Thursday, October 7, 2010

Engineers Without Borders: Outside Looking In

In my last blog I mentioned that EWB "galvanizes young people to engage in work that has the potential to bring about significant change, particularly in Africa". That only describes part of the organization's focus. Their mission does involve "creating opportunities for rural Africans to create positive change in their lives" and much of this is accomplished through linking volunteers with agencies in certain African countries, and motivating those volunteers to become deeply engaged with the people of rural Africa. But there is another side to EWB's work, which is to raise awareness and understanding of African issues in Canada.

I'm wading in here from a position of relative ignorance. I haven't attended any EWB workshops or seminars. I've explored their website and read some of the volunteer blogs. I've listened to my son and other members of EWB talking about their experiences and their goals. I'm not sure exactly what they are accomplishing in Africa, but from my vantage point, they are doing an unusually effective job of raising awareness in Canada, without even really trying.

Perhaps that is part of the key to EWB's power. They don't pontificate. They don't directly attempt to institute change. They don't rush in with solutions to problems or try to supply resources to African communities that they think will help. The volunteers immerse themselves in the culture of their host country. They do their best to live like those around them in order to experience their struggles and joys in an immediate way. Volunteers seek to understand the root causes of problems affecting the people with whom they live and work, so they can attempt to address those causes, rather than the symptoms. They also try to discover ways to help Africans help themselves - so they can take ownership of the change they're involved in initiating. As least that is how I understand it, on the outside looking in.

The experience is profound and individual - and dramatically changes the way the volunteers think about Africa. There's a remarkable commonality in the blogs: the volunteers have deep respect for the people with whom they engage - for their courage, their optimism and the simplicity of their lives. Of course the volunteers also develop an intense awareness of the struggles, the limited opportunities, poverty, disease, and lack of education, but they feel immense hope - and repeatedly reiterate that there is much more to Africa than poverty. They love being there, they want to return, they believe the people of Africa will find their feet, in their own way.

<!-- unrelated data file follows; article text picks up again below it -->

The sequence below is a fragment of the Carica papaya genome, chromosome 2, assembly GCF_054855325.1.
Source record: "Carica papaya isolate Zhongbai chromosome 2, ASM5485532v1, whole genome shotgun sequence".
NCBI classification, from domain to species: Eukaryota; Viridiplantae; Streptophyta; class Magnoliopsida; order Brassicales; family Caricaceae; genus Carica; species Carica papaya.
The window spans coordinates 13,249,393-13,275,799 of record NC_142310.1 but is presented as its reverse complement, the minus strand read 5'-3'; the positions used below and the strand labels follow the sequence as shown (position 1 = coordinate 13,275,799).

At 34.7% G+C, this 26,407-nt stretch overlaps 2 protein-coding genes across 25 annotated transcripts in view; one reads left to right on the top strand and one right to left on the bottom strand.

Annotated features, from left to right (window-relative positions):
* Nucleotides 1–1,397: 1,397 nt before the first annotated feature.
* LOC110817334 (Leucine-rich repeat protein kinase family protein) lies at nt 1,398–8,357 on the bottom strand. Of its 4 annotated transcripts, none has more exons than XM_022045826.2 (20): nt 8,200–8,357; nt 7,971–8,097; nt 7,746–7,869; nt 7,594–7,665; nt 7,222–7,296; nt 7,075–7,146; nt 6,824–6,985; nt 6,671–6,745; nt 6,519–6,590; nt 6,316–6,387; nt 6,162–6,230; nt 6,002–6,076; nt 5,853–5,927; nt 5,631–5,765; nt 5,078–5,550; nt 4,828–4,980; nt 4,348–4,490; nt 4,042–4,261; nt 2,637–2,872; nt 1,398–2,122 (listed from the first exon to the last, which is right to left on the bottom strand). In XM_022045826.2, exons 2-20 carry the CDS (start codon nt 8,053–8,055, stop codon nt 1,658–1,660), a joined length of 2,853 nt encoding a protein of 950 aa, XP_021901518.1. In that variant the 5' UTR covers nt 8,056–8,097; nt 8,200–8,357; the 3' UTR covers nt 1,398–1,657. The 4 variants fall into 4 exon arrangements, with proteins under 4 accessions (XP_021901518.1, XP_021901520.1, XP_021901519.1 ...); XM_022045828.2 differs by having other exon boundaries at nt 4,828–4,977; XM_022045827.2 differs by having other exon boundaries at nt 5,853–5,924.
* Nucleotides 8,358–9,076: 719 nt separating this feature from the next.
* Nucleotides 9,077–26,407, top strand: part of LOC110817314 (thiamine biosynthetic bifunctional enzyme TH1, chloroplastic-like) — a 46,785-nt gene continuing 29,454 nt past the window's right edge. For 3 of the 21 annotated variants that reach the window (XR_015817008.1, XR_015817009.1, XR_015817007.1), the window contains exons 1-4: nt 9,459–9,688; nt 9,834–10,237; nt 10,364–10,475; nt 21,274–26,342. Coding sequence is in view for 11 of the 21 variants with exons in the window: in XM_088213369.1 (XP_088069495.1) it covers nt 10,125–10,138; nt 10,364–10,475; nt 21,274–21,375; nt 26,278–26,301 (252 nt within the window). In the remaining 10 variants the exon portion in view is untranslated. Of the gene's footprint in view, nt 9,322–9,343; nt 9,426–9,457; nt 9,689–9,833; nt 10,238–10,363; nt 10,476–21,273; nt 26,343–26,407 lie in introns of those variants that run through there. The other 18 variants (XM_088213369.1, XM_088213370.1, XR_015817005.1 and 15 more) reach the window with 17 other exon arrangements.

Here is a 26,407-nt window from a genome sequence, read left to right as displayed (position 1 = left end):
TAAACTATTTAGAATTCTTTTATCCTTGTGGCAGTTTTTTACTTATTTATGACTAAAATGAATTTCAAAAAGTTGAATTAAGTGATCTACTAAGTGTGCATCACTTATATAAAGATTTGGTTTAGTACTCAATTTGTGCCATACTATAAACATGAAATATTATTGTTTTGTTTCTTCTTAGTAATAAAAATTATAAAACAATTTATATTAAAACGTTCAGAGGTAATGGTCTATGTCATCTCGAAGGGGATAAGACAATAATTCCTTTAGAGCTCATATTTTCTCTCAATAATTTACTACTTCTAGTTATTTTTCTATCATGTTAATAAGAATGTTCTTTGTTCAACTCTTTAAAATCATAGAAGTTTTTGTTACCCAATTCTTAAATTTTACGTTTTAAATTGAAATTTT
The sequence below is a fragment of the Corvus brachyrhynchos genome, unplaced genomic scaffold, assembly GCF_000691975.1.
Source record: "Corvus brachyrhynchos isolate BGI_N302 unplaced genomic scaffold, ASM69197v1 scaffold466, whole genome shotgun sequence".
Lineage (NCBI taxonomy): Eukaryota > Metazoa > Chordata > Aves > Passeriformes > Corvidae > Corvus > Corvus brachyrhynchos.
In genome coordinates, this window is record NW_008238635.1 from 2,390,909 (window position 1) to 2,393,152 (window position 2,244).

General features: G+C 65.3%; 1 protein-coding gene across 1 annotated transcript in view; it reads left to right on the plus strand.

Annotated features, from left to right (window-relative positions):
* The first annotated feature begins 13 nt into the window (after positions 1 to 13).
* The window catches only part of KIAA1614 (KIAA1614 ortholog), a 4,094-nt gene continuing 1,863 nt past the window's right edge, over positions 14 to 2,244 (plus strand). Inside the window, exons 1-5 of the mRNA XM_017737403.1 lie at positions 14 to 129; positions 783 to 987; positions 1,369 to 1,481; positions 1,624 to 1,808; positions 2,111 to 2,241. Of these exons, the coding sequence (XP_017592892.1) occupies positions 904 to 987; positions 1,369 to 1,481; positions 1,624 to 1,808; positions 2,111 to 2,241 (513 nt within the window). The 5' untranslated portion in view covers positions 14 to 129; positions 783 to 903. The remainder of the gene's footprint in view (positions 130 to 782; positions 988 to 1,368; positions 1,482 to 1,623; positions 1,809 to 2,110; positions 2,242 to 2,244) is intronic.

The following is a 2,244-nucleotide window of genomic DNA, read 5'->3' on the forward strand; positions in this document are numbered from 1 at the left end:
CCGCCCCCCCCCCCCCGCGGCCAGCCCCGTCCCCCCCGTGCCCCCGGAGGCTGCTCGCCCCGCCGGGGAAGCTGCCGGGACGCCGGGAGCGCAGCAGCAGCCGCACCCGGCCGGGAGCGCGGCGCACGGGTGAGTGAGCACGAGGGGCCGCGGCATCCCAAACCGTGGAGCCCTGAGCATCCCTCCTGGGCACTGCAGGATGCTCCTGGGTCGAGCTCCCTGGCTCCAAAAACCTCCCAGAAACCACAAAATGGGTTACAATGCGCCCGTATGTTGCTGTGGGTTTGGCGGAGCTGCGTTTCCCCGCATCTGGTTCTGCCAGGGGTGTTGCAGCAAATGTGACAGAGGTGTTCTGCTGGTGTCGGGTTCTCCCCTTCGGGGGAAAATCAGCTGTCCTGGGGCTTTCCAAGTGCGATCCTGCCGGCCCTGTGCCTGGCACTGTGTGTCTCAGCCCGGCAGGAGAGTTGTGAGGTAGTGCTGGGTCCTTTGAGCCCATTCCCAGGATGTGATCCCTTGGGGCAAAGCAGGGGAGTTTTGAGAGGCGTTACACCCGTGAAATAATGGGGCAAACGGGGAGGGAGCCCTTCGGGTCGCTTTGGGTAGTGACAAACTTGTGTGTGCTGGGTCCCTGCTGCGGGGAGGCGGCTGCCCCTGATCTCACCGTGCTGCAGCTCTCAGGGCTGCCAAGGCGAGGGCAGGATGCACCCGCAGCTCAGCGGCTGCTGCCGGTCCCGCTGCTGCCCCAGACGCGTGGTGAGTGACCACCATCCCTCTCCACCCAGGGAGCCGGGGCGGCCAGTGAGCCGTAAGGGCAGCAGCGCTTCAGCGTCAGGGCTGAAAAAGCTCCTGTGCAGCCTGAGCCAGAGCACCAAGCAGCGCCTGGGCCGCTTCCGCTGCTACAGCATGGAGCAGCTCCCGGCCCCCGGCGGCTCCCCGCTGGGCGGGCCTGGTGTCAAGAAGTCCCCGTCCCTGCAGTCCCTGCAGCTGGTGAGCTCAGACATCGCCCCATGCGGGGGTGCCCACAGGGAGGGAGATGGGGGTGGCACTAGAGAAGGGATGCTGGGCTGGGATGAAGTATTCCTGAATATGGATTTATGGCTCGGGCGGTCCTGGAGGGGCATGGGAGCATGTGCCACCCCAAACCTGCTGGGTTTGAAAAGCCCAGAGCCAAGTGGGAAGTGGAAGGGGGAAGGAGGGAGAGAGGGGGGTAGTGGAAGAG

When my son went to Zambia for 4 months, I worried. It seemed so far away, so potentially dangerous, so foreign. How would he, at age 22, manage?

Now, as he prepares to head off to Ghana for two years, I feel differently. I will miss him, of course - it's a long time. But his first experience in Africa was so life-changing and enriching that I embrace this second opportunity for him to grow.

In the same way that the experience of being immersed in African culture changes the volunteers, so my experience of their transformation has changed the way I think about Africa. Like them, I want to learn more and I feel hopeful. If that is one of EWB's goals, they're achieving it.

I am fascinated by the way EWB inspires these young people and prepares them to be so open to and reflective about their experiences in Africa. There is some magic at work here and I want to learn more about that, too.